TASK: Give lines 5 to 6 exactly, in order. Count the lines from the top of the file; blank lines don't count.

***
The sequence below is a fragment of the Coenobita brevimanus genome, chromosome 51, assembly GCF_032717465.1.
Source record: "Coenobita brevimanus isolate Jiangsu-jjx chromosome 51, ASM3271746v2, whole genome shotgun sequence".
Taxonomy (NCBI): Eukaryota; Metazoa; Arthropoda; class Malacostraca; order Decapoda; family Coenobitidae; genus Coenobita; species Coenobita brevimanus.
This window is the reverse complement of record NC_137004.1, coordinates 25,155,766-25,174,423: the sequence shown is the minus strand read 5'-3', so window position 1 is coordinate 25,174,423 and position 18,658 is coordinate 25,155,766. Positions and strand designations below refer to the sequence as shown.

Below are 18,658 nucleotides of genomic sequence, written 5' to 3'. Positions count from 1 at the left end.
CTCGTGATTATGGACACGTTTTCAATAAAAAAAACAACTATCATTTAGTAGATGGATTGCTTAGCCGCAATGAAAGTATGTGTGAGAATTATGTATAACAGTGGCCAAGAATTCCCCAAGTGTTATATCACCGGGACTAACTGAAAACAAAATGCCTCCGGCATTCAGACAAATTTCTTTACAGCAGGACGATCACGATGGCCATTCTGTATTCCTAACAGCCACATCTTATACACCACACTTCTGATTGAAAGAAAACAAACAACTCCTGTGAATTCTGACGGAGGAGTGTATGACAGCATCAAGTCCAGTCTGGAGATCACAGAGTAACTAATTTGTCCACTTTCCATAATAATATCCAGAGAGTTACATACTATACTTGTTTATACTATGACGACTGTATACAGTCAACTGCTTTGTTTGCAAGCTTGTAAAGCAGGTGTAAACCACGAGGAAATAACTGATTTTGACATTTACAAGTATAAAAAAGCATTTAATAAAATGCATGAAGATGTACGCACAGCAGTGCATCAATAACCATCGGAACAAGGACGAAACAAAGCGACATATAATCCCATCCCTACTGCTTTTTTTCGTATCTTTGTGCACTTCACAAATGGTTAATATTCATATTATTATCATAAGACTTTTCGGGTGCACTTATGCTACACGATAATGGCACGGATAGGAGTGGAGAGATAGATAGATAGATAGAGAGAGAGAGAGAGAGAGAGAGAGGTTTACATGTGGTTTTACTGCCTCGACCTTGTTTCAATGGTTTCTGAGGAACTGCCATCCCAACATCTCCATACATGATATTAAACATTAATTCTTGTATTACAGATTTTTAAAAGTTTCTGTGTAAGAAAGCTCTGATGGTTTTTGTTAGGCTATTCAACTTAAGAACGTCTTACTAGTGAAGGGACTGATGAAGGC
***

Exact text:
Below are 18,658 nucleotides of genomic sequence, written 5' to 3'. Positions count from 1 at the left end.
CTCGTGATTATGGACACGTTTTCAATAAAAAAAACAACTATCATTTAGTAGATGGATTGCTTAGCCGCAATGAAAGTATGTGTGAGAATTATGTATAACAGTGGCCAAGAATTCCCCAAGTGTTATATCACCGGGACTAACTGAAAACAAAATGCCTCCGGCATTCAGACAAATTTCTTTACAGCAGGACGATCACGATGGCCATTCTGTATTCCTAACAGCCACATCTTATACACCACACTTCTGATTGAAAGAAAACAAACAACTCCTGTGAATTCTGACGGAGGAGTGTATGACAGCATCAAGTCCAGTCTGGAGATCACAGAGTAACTAATTTGTCCACTTTCCATAATAATATCCAGAGAGTTACATACTATACTTGTTTATACTATGACGACTGTATACAGTCAACTGCTTTGTTTGCAAGCTTGTAAAGCAGGTGTAAACCACGAGGAAATAACTGATTTTGACATTTACAAGTATAAAAAAGCATTTAATAAAATGCATGAAGATGTACGCACAGCAGTGCATCAATAACCATCGGAACAAGGACGAAACAAAGCGACATATAATCCCATCCCTACTGCTTTTTTTCGTATCTTTGTGCACTTCACAAATGGTTAATATTCATATTATTATCATAAGACTTTTCGGGTGCACTTATGCTACACGATAATGGCACGGATAGGAGTGGAGAGATAGATAGATAGATAGAGAGAGAGAGAGAGAGAGAGAGAGGTTTACATGTGGTTTTACTGCCTCGACCTTGTTTCAATGGTTTCTGAGGAACTGCCATCCCAACATCTCCATACATGATATTAAACATTAATTCTTGTATTACAGATTTTTAAAAGTTTCTGTGTAAGAAAGCTCTGATGGTTTTTGTTAGGCTATTCAACTTAAGAACGTCTTACTAGTGAAGGGACTGATGAAGGC